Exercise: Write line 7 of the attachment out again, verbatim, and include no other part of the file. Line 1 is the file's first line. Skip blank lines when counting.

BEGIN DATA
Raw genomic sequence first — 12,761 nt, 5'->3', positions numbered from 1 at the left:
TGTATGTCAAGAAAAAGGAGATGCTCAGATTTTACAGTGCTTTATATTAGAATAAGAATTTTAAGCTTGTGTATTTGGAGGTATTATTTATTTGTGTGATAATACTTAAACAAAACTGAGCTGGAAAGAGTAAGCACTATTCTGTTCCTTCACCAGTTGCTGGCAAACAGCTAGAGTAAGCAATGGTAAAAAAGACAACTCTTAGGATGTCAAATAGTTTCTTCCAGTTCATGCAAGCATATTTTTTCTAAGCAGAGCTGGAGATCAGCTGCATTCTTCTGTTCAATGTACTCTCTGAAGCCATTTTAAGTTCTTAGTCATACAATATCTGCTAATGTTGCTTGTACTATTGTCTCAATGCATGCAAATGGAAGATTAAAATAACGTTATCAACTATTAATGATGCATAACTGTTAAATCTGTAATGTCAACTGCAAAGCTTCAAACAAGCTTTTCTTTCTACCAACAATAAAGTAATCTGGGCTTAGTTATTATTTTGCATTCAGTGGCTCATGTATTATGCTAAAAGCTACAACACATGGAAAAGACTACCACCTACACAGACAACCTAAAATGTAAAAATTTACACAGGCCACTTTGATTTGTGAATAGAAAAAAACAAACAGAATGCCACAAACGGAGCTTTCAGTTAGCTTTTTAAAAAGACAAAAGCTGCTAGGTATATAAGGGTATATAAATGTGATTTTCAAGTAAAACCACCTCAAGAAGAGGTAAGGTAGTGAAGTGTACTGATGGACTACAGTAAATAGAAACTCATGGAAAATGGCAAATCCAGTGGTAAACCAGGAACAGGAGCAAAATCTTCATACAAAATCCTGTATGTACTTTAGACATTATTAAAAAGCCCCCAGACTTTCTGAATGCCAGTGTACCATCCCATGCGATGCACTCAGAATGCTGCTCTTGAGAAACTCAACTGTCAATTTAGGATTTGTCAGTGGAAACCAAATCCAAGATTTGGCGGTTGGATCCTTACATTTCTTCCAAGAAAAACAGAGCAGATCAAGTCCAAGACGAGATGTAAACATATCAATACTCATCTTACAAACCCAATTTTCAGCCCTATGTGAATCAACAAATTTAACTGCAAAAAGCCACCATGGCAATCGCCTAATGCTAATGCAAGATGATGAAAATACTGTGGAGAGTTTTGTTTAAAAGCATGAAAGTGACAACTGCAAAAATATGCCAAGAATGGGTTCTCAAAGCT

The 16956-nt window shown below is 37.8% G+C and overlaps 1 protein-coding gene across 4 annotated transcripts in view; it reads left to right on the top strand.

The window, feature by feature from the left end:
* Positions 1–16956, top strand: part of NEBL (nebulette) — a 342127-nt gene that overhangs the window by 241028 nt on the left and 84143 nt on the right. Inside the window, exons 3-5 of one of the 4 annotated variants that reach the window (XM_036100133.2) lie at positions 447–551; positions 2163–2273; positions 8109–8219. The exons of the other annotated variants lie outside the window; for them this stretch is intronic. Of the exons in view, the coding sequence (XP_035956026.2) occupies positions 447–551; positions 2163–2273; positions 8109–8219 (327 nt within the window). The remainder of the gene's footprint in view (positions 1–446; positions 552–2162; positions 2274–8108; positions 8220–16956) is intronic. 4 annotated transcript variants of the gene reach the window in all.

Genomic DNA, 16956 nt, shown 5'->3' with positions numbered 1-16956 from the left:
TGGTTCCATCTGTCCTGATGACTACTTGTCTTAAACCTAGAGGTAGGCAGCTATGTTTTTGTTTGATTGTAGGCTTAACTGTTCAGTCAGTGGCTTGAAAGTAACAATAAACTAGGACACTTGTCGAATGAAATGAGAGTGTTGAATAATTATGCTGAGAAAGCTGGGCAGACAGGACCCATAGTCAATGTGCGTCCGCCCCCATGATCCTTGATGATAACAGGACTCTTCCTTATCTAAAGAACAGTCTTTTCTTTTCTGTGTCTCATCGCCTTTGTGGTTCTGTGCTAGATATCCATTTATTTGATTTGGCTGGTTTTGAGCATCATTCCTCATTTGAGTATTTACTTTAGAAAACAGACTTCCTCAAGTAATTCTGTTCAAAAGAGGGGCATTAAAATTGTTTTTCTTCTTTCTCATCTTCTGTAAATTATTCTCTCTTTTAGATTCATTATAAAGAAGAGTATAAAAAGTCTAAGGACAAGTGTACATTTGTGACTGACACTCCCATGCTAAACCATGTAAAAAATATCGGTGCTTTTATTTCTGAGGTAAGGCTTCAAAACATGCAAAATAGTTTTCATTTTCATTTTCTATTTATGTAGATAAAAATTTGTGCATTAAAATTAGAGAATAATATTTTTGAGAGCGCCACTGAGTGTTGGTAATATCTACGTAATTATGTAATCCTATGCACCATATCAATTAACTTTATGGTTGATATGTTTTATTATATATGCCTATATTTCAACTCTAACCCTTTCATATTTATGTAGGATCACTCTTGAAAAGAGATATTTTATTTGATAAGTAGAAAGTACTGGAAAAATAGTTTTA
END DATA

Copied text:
TGGTTCCATCTGTCCTGATGACTACTTGTCTTAAACCTAGAGGTAGGCAGCTATGTTTTTGTTTGATTGTAGGCTTAACTGTTCAGTCAGTGGCTTGAAAGTAACAATAAACTAGGACACTTGTCGAATGAAATGAGAGTGTTGAATAATTATGCTGAGAAAGCTGGGCAGACAGGACCCATAGTCAATGTGCGTCCGCCCCCATGATCCTTGATGATAACAGGACTCTTCCTTATCTAAAGAACAGTCTTTTCTTTTCTGTGTCTCATCGCCTTTGTGGTTCTGTGCTAGATATCCATTTATTTGATTTGGCTGGTTTTGAGCATCATTCCTCATTTGAGTATTTACTTTAGAAAACAGACTTCCTCAAGTAATTCTGTTCAAAAGAGGGGCATTAAAATTGTTTTTCTTCTTTCTCATCTTCTGTAAATTATTCTCTCTTTTAGATTCATTATAAAGAAGAGTATAAAAAGTCTAAGGACAAGTGTACATTTGTGACTGACACTCCCATGCTAAACCATGTAAAAAATATCGGTGCTTTTATTTCTGAGGTAAGGCTTCAAAACATGCAAAATAGTTTTCATTTTCATTTTCTATTTATGTAGATAAAAATTTGTGCATTAAAATTAGAGAATAATATTTTTGAGAGCGCCACTGAGTGTTGGTAATATCTACGTAATTATGTAATCCTATGCACCATATCAATTAACTTTATGGTTGATATGTTTTATTATATATGCCTATATTTCAACTCTAACCCTTTCATATTTATGTAGGATCACTCTTGAAAAGAGATATTTTATTTGATAAGTAGAAAGTACTGGAAAAATAGTTTTA